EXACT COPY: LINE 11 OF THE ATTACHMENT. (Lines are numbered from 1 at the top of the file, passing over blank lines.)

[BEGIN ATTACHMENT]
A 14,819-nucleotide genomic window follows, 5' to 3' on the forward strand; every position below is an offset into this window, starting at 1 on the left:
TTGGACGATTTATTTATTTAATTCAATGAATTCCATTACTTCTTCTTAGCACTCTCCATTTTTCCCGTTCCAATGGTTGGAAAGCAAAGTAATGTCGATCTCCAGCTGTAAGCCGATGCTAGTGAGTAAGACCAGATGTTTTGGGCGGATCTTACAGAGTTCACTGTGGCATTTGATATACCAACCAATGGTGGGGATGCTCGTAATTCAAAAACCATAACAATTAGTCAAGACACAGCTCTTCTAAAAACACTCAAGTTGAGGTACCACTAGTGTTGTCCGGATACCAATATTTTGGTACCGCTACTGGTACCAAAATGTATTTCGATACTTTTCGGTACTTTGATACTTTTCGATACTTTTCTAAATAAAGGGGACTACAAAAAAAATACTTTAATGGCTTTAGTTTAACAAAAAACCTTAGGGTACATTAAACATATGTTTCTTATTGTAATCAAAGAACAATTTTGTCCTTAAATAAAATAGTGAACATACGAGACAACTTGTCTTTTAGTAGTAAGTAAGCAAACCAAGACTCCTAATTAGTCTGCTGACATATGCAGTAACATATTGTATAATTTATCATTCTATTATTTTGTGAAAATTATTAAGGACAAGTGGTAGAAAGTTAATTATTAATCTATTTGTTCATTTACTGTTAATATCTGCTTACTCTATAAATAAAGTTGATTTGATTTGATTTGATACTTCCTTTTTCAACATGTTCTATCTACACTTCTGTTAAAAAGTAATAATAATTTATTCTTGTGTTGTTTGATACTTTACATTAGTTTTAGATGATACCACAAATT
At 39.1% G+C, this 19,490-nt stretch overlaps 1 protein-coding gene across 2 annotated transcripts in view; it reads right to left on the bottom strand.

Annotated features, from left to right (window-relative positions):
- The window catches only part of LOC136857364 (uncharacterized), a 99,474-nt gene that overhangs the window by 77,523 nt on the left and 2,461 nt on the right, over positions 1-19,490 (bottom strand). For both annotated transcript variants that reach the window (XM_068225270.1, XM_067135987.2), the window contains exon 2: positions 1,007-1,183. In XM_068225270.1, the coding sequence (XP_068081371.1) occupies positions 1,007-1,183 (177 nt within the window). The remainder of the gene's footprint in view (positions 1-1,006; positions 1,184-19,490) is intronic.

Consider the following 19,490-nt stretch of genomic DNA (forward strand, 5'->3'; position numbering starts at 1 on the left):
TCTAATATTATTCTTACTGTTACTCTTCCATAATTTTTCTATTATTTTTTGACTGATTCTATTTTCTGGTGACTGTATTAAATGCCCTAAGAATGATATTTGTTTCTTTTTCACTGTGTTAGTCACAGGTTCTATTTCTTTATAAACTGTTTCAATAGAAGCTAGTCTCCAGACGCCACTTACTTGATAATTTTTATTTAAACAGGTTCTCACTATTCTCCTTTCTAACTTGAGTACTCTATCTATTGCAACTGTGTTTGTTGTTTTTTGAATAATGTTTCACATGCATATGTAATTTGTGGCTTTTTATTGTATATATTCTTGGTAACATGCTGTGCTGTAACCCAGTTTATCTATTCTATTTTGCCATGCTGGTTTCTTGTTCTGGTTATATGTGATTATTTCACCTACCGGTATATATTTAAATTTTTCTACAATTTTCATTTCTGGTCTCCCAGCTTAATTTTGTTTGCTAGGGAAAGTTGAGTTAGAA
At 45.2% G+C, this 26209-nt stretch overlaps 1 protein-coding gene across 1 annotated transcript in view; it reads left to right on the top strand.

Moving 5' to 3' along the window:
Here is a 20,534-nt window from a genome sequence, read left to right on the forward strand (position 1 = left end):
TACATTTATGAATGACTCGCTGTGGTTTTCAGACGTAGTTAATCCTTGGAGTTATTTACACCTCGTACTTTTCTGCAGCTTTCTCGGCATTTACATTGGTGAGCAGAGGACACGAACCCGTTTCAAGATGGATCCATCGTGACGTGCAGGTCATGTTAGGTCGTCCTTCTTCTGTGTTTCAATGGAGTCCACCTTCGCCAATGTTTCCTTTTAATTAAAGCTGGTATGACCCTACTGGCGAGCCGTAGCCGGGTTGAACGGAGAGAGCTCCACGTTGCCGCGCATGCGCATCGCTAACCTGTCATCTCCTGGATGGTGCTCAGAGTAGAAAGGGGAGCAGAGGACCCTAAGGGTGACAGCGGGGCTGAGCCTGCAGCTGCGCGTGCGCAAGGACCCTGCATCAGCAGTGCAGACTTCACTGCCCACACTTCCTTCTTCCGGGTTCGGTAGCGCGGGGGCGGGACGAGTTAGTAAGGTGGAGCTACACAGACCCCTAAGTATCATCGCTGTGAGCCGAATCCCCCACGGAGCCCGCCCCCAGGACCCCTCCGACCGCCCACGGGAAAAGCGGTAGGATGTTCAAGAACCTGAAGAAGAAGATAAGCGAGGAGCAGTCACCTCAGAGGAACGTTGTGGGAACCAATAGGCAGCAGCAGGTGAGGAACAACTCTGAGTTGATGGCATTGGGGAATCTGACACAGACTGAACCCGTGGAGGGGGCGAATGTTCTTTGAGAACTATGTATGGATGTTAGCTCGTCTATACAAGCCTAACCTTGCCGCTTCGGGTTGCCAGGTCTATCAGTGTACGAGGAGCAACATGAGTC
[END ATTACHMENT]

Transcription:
TACATTTATGAATGACTCGCTGTGGTTTTCAGACGTAGTTAATCCTTGGAGTTATTTACACCTCGTACTTTTCTGCAGCTTTCTCGGCATTTACATTGGTGAGCAGAGGACACGAACCCGTTTCAAGATGGATCCATCGTGACGTGCAGGTCATGTTAGGTCGTCCTTCTTCTGTGTTTCAATGGAGTCCACCTTCGCCAATGTTTCCTTTTAATTAAAGCTGGTATGACCCTACTGGCGAGCCGTAGCCGGGTTGAACGGAGAGAGCTCCACGTTGCCGCGCATGCGCATCGCTAACCTGTCATCTCCTGGATGGTGCTCAGAGTAGAAAGGGGAGCAGAGGACCCTAAGGGTGACAGCGGGGCTGAGCCTGCAGCTGCGCGTGCGCAAGGACCCTGCATCAGCAGTGCAGACTTCACTGCCCACACTTCCTTCTTCCGGGTTCGGTAGCGCGGGGGCGGGACGAGTTAGTAAGGTGGAGCTACACAGACCCCTAAGTATCATCGCTGTGAGCCGAATCCCCCACGGAGCCCGCCCCCAGGACCCCTCCGACCGCCCACGGGAAAAGCGGTAGGATGTTCAAGAACCTGAAGAAGAAGATAAGCGAGGAGCAGTCACCTCAGAGGAACGTTGTGGGAACCAATAGGCAGCAGCAGGTGAGGAACAACTCTGAGTTGATGGCATTGGGGAATCTGACACAGACTGAACCCGTGGAGGGGGCGAATGTTCTTTGAGAACTATGTATGGATGTTAGCTCGTCTATACAAGCCTAACCTTGCCGCTTCGGGTTGCCAGGTCTATCAGTGTACGAGGAGCAACATGAGTC